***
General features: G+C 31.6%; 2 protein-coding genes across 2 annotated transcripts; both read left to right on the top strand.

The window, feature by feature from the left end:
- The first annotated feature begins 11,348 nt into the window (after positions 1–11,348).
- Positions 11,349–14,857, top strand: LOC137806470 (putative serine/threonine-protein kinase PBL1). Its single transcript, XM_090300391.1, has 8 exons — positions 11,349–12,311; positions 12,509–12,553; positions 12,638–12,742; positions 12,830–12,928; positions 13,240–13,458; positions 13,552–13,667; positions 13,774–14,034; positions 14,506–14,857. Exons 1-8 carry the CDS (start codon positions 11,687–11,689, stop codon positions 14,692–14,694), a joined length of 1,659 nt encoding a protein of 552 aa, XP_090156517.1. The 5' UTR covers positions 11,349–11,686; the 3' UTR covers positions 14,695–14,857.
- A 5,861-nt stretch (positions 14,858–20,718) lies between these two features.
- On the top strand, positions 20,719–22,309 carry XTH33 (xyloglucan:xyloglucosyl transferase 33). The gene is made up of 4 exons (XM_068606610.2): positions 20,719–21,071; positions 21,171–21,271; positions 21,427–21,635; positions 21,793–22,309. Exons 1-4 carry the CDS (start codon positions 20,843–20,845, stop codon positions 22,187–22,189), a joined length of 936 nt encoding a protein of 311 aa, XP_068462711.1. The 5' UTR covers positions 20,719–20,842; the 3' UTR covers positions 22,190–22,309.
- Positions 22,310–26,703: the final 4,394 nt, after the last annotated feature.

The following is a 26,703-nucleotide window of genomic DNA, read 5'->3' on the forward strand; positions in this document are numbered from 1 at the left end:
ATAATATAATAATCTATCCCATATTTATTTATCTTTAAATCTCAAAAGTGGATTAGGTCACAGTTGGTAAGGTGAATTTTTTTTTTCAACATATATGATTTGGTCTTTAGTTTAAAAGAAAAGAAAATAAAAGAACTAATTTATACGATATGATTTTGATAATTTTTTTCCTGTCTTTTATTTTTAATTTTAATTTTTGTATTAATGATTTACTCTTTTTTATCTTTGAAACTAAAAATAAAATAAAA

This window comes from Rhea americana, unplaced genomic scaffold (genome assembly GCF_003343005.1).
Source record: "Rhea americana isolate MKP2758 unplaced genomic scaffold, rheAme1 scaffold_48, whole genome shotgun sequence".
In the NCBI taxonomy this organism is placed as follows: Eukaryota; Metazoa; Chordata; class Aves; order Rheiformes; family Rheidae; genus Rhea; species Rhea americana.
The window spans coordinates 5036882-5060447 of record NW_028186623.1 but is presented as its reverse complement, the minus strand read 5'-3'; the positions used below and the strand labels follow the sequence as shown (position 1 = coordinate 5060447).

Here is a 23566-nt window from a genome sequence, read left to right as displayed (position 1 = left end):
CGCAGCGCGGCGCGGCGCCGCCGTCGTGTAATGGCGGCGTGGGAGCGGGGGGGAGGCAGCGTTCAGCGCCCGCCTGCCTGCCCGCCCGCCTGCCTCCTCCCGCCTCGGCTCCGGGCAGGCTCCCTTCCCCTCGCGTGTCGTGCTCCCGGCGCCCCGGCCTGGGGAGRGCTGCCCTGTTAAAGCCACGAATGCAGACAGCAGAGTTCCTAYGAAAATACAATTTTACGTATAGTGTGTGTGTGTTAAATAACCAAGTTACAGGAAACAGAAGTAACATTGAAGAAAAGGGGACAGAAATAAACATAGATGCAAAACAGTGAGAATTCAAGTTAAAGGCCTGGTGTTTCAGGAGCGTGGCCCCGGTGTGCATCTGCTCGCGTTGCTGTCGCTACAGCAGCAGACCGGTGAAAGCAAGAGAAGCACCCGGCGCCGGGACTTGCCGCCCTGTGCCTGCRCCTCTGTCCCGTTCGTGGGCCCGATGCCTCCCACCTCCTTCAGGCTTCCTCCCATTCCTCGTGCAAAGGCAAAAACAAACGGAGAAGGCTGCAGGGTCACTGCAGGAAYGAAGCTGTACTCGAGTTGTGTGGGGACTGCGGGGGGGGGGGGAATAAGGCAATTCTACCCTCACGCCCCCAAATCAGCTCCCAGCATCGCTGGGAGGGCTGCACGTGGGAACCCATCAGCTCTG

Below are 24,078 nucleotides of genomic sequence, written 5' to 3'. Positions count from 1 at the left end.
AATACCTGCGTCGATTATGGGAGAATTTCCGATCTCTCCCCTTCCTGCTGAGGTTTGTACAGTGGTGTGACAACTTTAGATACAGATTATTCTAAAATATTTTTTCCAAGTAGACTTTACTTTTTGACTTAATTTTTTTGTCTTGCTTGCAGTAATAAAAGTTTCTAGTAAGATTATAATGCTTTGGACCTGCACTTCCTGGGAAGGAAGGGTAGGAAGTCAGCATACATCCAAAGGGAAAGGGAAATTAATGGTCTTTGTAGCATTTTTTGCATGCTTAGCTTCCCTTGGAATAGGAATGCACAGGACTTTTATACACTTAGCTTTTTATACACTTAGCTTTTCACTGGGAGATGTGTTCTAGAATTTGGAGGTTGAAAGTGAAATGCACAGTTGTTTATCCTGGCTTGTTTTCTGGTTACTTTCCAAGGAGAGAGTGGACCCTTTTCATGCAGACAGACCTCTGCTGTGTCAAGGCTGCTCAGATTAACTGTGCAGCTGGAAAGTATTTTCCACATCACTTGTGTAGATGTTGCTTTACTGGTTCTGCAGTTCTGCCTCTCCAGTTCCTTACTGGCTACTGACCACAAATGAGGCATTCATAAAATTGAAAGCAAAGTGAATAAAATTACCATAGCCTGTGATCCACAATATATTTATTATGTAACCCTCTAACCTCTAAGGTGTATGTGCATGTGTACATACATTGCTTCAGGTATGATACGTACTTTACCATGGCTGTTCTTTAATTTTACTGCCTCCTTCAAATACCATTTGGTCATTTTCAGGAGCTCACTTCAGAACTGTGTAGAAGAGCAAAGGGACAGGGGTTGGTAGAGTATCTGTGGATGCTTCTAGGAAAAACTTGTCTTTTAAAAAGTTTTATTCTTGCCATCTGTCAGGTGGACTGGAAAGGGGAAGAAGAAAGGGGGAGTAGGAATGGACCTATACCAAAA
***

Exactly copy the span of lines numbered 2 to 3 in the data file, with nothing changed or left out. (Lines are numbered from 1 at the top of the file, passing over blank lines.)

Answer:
The window, feature by feature from the left end:
- The first annotated feature begins 11,348 nt into the window (after positions 1–11,348).